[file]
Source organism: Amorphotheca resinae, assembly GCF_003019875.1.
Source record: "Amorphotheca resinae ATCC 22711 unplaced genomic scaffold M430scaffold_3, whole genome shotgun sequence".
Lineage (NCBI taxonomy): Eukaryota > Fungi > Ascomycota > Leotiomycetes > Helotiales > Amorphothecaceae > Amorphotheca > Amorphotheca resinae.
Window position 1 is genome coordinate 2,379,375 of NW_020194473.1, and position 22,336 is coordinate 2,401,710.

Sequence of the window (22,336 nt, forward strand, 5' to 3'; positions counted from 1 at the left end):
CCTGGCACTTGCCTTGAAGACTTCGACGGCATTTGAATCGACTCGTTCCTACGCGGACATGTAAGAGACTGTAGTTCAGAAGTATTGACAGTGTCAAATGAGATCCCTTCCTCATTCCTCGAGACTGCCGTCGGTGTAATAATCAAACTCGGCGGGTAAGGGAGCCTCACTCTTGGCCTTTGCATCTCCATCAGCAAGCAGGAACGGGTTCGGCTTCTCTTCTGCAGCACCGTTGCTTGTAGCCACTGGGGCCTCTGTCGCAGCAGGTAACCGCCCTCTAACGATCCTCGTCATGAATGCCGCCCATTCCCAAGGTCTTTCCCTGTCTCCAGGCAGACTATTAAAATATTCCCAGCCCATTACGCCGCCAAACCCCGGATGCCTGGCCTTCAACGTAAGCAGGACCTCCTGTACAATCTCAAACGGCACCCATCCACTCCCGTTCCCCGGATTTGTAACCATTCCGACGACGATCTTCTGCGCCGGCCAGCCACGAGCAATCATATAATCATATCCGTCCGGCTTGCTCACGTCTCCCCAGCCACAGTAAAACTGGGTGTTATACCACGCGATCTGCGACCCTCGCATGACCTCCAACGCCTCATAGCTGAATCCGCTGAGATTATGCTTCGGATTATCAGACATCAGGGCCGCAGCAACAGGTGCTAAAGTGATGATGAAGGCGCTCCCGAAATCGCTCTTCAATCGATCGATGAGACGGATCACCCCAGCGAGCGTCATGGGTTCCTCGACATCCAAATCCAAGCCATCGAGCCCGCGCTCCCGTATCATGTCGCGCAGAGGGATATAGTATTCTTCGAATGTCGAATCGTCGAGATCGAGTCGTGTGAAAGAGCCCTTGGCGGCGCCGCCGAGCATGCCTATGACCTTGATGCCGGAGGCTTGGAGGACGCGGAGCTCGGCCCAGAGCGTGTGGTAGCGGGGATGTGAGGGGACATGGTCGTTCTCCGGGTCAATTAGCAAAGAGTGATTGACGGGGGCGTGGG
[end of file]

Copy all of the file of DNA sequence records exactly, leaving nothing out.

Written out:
Source organism: Amorphotheca resinae, assembly GCF_003019875.1.
Source record: "Amorphotheca resinae ATCC 22711 unplaced genomic scaffold M430scaffold_3, whole genome shotgun sequence".
Lineage (NCBI taxonomy): Eukaryota > Fungi > Ascomycota > Leotiomycetes > Helotiales > Amorphothecaceae > Amorphotheca > Amorphotheca resinae.
Window position 1 is genome coordinate 2,379,375 of NW_020194473.1, and position 22,336 is coordinate 2,401,710.

Sequence of the window (22,336 nt, forward strand, 5' to 3'; positions counted from 1 at the left end):
CCTGGCACTTGCCTTGAAGACTTCGACGGCATTTGAATCGACTCGTTCCTACGCGGACATGTAAGAGACTGTAGTTCAGAAGTATTGACAGTGTCAAATGAGATCCCTTCCTCATTCCTCGAGACTGCCGTCGGTGTAATAATCAAACTCGGCGGGTAAGGGAGCCTCACTCTTGGCCTTTGCATCTCCATCAGCAAGCAGGAACGGGTTCGGCTTCTCTTCTGCAGCACCGTTGCTTGTAGCCACTGGGGCCTCTGTCGCAGCAGGTAACCGCCCTCTAACGATCCTCGTCATGAATGCCGCCCATTCCCAAGGTCTTTCCCTGTCTCCAGGCAGACTATTAAAATATTCCCAGCCCATTACGCCGCCAAACCCCGGATGCCTGGCCTTCAACGTAAGCAGGACCTCCTGTACAATCTCAAACGGCACCCATCCACTCCCGTTCCCCGGATTTGTAACCATTCCGACGACGATCTTCTGCGCCGGCCAGCCACGAGCAATCATATAATCATATCCGTCCGGCTTGCTCACGTCTCCCCAGCCACAGTAAAACTGGGTGTTATACCACGCGATCTGCGACCCTCGCATGACCTCCAACGCCTCATAGCTGAATCCGCTGAGATTATGCTTCGGATTATCAGACATCAGGGCCGCAGCAACAGGTGCTAAAGTGATGATGAAGGCGCTCCCGAAATCGCTCTTCAATCGATCGATGAGACGGATCACCCCAGCGAGCGTCATGGGTTCCTCGACATCCAAATCCAAGCCATCGAGCCCGCGCTCCCGTATCATGTCGCGCAGAGGGATATAGTATTCTTCGAATGTCGAATCGTCGAGATCGAGTCGTGTGAAAGAGCCCTTGGCGGCGCCGCCGAGCATGCCTATGACCTTGATGCCGGAGGCTTGGAGGACGCGGAGCTCGGCCCAGAGCGTGTGGTAGCGGGGATGTGAGGGGACATGGTCGTTCTCCGGGTCAATTAGCAAAGAGTGATTGACGGGGGCGTGGG